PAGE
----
INDYCAR

RAHAL LETTERMAN LANIGAN SWEEPS BARBER QUALIFYING, WITH SATO CLAIMING NTT P1 AWARD

BIRMINGHAM, Alabama (Saturday, April 6, 2019) – It took nearly 14 years, but Rahal Letterman Lanigan Racing owns the front row in qualifying again for an NTT IndyCar Series race.

Takuma Sato captured the NTT P1 Award and Graham Rahal qualified second as the teammates locked down the top starting positions for Sunday’s Honda Indy Grand Prix of Alabama presented by AmFirst. The pole position was the eighth of Sato’s 10-year NTT IndyCar Series career and first on the challenging permanent road course at Barber Motorsports Park.

“This is absolutely a team effort,” Sato said. “To make it a 1-2, this is a dream result. The engineers work so hard along with the boys. Fantastic efforts. I’m really proud of them.”

HONDA INDY GRAND PRIX OF ALABAMA: Qualifying results

Driving the No. 30 Mi-Jack/Panasonic Honda, Sato turned a lap of 1 minute, 8.5934 seconds (120.711 mph) in the Firestone Fast Six, the last of three qualifying rounds. It earned the 42-year-old from Tokyo his first pole position since Pocono Raceway in 2017 and his first on any NTT IndyCar Series permanent road course.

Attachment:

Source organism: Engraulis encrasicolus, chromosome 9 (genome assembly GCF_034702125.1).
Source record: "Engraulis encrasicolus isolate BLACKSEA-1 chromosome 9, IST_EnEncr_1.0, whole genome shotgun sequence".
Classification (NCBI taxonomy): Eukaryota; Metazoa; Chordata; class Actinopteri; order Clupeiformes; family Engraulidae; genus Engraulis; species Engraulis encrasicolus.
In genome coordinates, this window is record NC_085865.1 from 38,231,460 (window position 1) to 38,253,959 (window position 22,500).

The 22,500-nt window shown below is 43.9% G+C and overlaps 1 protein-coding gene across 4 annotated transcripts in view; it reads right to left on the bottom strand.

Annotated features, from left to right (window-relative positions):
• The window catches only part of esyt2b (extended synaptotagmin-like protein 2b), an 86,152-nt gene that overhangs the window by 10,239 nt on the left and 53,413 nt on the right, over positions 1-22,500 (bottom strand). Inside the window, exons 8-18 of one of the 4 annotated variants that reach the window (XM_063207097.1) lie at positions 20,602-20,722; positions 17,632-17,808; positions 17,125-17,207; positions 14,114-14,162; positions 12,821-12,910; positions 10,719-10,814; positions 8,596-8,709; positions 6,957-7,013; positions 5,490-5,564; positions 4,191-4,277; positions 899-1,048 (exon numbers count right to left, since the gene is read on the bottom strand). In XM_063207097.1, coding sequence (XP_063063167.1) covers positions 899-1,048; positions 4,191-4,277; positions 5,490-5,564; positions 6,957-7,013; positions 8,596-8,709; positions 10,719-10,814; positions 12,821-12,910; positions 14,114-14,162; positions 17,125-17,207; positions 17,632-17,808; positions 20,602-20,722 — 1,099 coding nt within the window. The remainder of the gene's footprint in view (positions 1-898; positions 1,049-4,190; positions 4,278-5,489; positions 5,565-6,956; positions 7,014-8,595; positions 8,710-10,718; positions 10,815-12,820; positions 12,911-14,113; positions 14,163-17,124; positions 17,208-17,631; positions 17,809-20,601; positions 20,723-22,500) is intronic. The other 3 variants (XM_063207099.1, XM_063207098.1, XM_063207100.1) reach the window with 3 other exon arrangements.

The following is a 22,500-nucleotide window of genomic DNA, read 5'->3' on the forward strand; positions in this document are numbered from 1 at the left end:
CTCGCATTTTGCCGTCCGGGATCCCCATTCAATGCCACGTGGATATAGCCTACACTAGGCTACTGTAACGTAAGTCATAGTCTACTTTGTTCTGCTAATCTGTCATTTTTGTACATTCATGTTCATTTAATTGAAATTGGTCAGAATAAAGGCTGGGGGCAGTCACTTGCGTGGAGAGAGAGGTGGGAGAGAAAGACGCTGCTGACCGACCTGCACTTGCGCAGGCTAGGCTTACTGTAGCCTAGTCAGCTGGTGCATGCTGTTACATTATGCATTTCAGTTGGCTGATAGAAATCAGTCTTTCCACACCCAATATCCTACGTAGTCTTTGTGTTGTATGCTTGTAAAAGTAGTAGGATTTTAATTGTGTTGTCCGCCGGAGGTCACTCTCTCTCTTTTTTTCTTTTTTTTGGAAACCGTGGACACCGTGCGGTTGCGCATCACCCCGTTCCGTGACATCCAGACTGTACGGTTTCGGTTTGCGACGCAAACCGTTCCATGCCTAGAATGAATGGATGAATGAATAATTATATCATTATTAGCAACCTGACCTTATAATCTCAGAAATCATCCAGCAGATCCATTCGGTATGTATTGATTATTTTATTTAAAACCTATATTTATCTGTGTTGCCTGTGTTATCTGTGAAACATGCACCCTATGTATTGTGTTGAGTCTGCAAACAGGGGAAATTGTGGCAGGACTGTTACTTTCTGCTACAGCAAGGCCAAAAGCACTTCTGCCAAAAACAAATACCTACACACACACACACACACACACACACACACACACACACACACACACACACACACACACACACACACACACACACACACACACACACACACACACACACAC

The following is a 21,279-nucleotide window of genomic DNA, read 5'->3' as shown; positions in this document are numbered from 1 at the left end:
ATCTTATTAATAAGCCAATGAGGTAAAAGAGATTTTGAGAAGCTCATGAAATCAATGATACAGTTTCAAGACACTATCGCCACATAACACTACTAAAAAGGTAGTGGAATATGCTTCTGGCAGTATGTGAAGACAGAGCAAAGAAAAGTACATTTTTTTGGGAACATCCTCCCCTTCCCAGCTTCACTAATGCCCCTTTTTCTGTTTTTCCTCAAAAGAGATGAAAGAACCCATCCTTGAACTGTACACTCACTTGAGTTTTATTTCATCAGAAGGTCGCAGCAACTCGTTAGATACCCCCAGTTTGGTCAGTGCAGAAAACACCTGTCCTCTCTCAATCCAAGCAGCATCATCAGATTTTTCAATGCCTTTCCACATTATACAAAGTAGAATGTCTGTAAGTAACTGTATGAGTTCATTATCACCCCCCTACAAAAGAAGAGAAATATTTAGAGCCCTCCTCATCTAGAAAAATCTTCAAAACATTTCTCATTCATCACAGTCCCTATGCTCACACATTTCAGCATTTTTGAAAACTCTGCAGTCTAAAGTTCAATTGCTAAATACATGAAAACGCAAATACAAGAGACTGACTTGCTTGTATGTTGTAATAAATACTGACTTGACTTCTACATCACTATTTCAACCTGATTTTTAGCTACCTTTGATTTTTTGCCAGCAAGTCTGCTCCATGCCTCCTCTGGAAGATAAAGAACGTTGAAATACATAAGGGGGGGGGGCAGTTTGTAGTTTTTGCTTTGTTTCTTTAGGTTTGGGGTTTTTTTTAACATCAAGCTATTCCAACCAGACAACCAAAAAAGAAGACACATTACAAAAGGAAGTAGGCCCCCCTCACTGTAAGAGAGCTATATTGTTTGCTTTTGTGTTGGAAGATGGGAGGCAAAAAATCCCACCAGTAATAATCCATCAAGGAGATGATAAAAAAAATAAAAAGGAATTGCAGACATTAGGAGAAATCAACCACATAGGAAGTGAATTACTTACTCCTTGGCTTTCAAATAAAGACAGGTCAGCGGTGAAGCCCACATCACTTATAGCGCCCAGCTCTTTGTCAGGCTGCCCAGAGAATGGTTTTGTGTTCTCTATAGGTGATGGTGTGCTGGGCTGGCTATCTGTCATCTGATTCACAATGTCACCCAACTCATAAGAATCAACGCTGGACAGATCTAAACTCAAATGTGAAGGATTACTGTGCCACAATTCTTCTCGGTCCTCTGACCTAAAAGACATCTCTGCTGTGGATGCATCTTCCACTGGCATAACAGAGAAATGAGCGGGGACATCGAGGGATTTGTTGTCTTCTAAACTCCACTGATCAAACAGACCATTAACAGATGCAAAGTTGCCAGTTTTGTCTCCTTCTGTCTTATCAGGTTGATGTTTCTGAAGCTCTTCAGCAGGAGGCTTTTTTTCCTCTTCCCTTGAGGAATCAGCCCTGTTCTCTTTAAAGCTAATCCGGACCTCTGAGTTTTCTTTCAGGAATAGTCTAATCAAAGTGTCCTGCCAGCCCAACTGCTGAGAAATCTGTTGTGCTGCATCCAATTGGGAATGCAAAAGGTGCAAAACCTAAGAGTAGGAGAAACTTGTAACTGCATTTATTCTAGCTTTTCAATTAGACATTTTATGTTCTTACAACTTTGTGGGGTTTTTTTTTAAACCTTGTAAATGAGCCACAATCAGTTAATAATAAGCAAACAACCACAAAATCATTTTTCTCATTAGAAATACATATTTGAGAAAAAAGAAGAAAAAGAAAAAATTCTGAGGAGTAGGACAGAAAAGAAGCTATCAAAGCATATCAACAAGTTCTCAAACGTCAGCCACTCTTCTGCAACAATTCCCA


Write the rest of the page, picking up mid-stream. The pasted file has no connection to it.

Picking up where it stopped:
“This is my first road-course pole position,” the 2017 Indianapolis 500 winner said. “I had done it on a street course but not a road course. I dreamed for ages to do this. Today, I think everything came together and I’m so thankful to the whole team.”

Rahal, in the No. 15 One Cure Honda, was second quick at 1:08.6971 (120.529 mph), giving Rahal Letterman Lanigan Racing its first qualifying 1-2 since rookie Danica Patrick and 2004 Indianapolis 500 winner Buddy Rice accomplished the feat at Chicagoland Speedway in September 2005.

“I tell you, a great performance today by the team – all weekend, really,” said Bobby Rahal, the RLL co-owner whose team notched its 31st pole in Indy car history and first since Graham Rahal did it at the first race of Detroit’s Belle Isle doubleheader in 2017.

“I think they called the tires right at the right time, everybody got a clear track, and in the end, it was all about how fast can you go. … We’ve got to feel pretty excited about (the race) and I told Takuma and Graham, ‘Let’s get through Turn 1 and then we’ll go racing.'”